The other way that schools discount is by offering need-based aid to families who demonstrate financial need on the FAFSA and the CSS Profile. The calculation for need-based aid is more direct and transparent, though changes to the federal formula in the next admissions cycle (2023-24) will result in some confusion for many families. Still, most schools publish the amounts they award, on average, as a percentage of the need. So if a school meets over 80% of the demonstrated need (there are many of them!), we would consider that to be quite generous.

There are about 70 colleges who meet 100% of the demonstrated need. You might conclude that these schools are particularly generous, and therefore you should apply to them to get the best financial aid package. But that depends on your own family’s income and net worth. An Ivy League school will appear super generous to a family earning less than $100,000 per year, but that same Ivy will offer exactly $0.00 in merit aid. So, for families earning in excess of, say $300,000, an Ivy League school isn’t generous at all. This is one reason why students should apply to schools that are right for them, not only academically and socially but also financially, as opposed to selecting the same colleges that your friends are applying to.

So what does this have to do with March Madness? Long time readers may recall that each year I take a look at the Men’s Division 1 basketball bracket of 68 teams, and I apply my own “University Generosity” formula to predict the winners. By doing this, we can see how schools differ in their degree of generosity. My methodology may not win you much money in your office pool, but it could yield incredible gains in terms of scholarship and need-based aid when your child receives his/her acceptance letter in April of 12th grade.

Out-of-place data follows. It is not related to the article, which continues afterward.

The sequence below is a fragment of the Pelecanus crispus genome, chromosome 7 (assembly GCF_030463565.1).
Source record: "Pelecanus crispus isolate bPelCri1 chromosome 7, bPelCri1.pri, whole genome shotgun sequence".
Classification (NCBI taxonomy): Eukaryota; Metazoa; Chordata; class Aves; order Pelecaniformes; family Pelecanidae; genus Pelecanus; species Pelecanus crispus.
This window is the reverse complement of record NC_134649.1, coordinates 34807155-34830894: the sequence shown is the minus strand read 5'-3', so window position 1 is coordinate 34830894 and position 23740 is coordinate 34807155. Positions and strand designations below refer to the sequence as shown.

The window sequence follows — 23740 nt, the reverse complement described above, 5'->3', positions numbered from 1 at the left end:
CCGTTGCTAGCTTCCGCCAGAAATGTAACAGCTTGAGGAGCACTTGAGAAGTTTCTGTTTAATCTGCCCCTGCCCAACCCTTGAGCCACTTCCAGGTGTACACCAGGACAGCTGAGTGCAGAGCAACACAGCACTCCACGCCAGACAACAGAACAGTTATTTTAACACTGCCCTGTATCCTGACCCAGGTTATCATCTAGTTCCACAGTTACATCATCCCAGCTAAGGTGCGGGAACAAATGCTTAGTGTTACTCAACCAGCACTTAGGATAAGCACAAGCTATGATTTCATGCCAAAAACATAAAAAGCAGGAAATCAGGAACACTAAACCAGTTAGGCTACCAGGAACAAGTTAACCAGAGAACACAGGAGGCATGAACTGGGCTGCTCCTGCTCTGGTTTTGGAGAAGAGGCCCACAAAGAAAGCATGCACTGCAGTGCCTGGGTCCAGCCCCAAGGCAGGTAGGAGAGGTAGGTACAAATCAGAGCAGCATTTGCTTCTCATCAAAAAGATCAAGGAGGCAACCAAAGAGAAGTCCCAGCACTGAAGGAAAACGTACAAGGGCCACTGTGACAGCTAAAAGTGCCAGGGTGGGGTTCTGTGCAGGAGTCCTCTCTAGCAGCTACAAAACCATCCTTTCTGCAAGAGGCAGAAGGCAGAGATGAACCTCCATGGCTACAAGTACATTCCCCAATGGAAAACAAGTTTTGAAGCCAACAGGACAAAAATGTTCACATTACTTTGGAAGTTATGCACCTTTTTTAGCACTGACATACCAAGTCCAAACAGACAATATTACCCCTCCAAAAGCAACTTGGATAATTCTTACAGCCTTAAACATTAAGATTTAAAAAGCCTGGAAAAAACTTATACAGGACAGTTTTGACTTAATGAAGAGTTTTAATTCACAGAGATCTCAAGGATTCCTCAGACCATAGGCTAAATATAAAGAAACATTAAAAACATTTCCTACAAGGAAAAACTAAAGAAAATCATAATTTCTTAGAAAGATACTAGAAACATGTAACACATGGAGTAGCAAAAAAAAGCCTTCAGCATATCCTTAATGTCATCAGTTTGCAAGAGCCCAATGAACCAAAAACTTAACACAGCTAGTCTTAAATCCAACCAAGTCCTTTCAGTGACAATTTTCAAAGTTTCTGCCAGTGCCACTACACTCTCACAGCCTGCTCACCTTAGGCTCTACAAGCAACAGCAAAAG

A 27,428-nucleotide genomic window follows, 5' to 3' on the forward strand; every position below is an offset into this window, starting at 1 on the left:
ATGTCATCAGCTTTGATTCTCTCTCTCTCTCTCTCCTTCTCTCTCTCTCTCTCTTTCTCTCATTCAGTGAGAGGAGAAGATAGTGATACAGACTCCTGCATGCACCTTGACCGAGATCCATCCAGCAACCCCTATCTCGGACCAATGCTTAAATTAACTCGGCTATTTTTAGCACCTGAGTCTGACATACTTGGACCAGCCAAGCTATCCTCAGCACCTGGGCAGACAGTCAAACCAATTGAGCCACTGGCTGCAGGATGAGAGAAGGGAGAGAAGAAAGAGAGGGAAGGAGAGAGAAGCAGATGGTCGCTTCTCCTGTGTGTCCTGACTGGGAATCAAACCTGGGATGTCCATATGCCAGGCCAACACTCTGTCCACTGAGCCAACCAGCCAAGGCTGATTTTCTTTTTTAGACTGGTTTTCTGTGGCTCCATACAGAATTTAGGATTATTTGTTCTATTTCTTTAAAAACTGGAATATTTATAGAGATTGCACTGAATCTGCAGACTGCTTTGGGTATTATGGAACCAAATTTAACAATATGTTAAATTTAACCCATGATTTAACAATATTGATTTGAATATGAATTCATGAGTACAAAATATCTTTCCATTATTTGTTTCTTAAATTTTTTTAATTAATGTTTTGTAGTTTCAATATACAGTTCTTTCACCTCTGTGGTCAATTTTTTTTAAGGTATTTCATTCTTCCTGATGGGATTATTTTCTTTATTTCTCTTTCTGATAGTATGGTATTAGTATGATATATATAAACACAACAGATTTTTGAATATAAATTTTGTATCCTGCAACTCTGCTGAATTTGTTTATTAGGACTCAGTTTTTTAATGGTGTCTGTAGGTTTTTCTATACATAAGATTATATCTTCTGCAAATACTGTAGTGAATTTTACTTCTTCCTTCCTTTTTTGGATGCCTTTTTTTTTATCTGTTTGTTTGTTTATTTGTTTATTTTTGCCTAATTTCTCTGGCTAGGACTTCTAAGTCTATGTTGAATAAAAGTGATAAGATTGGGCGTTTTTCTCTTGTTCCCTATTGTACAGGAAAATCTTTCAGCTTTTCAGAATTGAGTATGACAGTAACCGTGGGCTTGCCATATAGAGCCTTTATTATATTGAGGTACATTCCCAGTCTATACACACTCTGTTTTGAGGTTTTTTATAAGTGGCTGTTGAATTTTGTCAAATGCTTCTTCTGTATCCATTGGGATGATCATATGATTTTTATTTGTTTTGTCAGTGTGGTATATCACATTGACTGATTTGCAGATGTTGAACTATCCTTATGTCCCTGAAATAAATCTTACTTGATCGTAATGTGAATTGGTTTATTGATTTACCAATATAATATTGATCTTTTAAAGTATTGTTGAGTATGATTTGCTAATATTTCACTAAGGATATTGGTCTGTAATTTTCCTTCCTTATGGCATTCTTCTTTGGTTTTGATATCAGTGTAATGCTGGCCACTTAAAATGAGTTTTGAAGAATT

Selection Sunday is next weekend, March 12. Next Tuesday, March 14 I’ll be announcing my #UniversityGenerosityBracketology bracket live on Facebook, at approximately 12 pm ET. I’ll send a Live link before the event, you can follow us on Facebook at

No athletic event gets me quite so excited as March Madness. The Cinderella stories, the buzzer beaters, the upsets – every March this event always delivers. So I figure, let’s try to learn something about these colleges and their generosity in the hope that it will aid in the process of selecting colleges for your child. Come and enjoy the excitement with me, and let’s identify the most generous colleges among the 68 lucky dancers, er, participating teams.

If you would like more insight into the college admissions or financial aid processes, don’t wait until the last minute when your child is already in the midst of his/her senior year. The best plan is an early plan – reach out to me at or call us at 954-659-1234 to learn how we might be able to assist you and your child with this exciting yet complex exercise that is college admissions.